Where do we go from here?

We went into this with eyes wide open. We had hoped for a little more objectivity, but with a court that has been called the second most liberal State court in the US, you can only reasonably hope for so much. Because of this, we went into this purposely leaving ourselves a possible avenue to the United States Supreme Court.

The mistake we did make however, was our prediction of public support. We truly believed that this would be an issue that reached beyond our normal community. Because no one likes the idea of needing an ambulance that never arrives. However, what we found was actually the opposite. After we filed this case, almost all media attention we had previously received consistently, stopped. (Thank you to Ric Tyler, who has been the only one to consistently have us on to update his listeners) Media silence plus social media shadow banning, plus outrageous inflation has been a disastrous equation for a community funded organization that specializes in an arguably controversial subject.

So, in the upcoming weeks, we will be reaching out to some of our more litigious national partners, discussing our options with the First Responders, and making a decision about next steps.

What you can do to help:

We are only able to do what the community enables us to do. This was true the day we launched years ago, and it remains true today. The best way you can help is to get involved. Volunteer with us, make a one-time, tax-deductible donation, or become a recurring donor. Print off or order cards and info-sheets from the resource section of our website. Host little fundraisers in your own community, like bottle drives, change drives, community yard sales, car washes, etc. HCM is as much yours as it is ours, and there is no donation or volunteer effort that is too small, because it truly takes all of us to make this possible.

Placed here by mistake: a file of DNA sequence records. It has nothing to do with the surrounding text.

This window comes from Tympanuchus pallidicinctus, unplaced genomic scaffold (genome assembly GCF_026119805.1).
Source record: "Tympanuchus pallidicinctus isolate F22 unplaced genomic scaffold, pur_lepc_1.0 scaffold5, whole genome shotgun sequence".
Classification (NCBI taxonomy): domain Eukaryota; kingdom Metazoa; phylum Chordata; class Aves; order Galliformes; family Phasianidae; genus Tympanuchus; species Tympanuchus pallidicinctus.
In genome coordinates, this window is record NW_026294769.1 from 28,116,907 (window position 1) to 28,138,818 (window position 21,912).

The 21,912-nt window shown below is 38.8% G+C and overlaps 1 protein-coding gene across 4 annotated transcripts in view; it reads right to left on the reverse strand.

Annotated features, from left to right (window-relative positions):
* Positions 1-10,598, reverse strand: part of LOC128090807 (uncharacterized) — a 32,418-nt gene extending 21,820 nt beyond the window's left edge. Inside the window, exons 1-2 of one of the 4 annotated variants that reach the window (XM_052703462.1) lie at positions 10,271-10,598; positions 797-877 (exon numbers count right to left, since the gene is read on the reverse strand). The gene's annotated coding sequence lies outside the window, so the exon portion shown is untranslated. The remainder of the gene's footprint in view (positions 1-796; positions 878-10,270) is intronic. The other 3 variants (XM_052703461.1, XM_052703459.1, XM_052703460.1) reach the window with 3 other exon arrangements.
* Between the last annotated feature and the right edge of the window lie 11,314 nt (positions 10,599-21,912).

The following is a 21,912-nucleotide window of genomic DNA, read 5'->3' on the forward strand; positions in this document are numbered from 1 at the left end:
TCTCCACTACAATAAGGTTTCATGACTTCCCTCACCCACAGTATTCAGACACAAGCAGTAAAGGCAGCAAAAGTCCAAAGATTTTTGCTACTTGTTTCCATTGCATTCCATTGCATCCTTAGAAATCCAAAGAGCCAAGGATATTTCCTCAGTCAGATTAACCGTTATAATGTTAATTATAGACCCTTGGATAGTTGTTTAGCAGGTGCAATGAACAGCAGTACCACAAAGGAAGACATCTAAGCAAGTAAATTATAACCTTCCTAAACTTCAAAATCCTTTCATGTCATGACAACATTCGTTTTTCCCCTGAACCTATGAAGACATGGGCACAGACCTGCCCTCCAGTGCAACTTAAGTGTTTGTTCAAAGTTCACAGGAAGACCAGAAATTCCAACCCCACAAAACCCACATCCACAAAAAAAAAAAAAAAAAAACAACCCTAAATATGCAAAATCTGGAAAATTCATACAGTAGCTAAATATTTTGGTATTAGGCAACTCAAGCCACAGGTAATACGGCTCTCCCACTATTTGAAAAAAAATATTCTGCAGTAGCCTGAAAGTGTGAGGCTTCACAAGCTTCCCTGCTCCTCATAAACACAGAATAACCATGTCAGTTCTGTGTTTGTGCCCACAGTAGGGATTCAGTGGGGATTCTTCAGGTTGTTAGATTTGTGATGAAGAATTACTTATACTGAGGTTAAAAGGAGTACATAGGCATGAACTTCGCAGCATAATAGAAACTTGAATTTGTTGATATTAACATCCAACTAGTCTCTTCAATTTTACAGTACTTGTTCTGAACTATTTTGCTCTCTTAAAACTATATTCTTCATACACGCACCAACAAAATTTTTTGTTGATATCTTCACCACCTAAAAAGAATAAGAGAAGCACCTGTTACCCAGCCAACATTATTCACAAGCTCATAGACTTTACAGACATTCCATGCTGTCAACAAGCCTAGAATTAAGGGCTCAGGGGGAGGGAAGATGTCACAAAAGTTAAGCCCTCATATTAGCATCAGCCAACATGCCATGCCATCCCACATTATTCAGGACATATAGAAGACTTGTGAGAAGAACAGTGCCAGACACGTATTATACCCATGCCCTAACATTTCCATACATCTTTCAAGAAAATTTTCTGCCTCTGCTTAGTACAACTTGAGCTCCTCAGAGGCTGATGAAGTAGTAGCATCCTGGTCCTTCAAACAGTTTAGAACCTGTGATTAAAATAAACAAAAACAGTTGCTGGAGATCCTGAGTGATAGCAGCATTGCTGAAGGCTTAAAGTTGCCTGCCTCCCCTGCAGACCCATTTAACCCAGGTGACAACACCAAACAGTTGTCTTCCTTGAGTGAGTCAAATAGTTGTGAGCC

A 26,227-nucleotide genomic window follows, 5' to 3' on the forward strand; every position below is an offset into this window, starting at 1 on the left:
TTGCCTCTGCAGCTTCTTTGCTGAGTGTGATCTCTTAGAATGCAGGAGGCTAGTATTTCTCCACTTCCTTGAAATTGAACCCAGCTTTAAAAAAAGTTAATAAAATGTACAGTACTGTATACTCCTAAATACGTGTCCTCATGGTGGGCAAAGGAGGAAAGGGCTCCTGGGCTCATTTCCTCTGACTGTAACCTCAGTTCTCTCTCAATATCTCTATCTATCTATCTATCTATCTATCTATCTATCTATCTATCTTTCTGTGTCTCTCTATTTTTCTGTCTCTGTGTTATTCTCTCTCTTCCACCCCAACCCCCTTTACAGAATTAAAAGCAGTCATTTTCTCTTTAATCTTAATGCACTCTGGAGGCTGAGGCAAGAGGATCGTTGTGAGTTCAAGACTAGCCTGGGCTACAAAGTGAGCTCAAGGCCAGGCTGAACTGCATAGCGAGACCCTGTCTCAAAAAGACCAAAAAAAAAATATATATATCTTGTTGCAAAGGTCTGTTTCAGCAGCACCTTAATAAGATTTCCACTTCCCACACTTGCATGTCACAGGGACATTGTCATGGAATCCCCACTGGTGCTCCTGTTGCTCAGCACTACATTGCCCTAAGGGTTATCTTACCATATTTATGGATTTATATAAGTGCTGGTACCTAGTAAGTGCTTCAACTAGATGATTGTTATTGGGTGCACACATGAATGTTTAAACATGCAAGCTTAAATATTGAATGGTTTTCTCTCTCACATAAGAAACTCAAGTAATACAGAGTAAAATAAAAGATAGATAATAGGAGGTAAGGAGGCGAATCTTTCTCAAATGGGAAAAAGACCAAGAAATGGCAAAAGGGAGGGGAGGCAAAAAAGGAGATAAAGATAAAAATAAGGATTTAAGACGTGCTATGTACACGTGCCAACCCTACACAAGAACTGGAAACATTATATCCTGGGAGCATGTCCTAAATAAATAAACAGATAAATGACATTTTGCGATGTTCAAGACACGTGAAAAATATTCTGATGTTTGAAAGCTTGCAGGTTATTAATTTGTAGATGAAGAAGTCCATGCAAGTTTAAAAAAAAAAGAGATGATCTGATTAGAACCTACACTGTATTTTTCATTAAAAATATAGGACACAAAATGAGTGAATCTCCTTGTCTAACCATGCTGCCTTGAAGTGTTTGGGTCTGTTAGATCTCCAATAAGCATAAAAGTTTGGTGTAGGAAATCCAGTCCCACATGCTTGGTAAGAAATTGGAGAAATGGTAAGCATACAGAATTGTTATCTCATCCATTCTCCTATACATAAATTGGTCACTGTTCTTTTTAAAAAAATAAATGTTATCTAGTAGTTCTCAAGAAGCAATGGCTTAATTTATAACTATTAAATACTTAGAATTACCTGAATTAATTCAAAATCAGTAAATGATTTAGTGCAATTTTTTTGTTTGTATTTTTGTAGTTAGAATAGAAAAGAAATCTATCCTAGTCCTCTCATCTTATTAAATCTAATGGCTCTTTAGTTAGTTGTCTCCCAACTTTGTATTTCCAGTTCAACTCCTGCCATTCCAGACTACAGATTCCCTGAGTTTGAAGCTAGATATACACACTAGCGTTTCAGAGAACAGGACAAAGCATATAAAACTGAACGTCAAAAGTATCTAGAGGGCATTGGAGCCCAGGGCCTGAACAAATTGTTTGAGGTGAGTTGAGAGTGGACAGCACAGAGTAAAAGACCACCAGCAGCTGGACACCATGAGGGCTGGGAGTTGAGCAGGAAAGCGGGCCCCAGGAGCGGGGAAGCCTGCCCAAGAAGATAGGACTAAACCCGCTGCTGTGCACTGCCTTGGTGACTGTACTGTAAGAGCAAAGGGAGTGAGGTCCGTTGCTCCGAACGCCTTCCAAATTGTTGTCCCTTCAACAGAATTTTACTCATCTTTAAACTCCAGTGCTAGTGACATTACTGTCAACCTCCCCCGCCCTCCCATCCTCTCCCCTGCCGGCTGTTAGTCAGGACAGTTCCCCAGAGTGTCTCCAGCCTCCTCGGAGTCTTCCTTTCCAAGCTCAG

Additionally, if you would like to further support your First Responders, reach out to your local Departments. Ask questions and urge them to defend their emergency medical personnel. Reach out to members of the Maine EMS board, including their new Director, and do the same. It may seem like these simple things can’t make a difference, but I promise you, they can, and they do. Sometimes, its these simple things that make all the difference.

In Conclusion:

It feels like yesterday that we first filed our complaint against Maine EMS, but in reality, this has been a wild 18-month journey.

We want to express our sincere gratitude to you all for supporting our work and allowing us to fight in such a big, meaningful way.

Each time we take on something like this it brings us one step closer to the ultimate goal of restoring medical freedom, and we couldn’t do any of it without you.

In conclusion, we would like to say that at some point, we are going to have to decide, political ideologies and societal beliefs aside, if we are okay with an over empowered bureaucracy that can have direct impact on your life and your livelihood.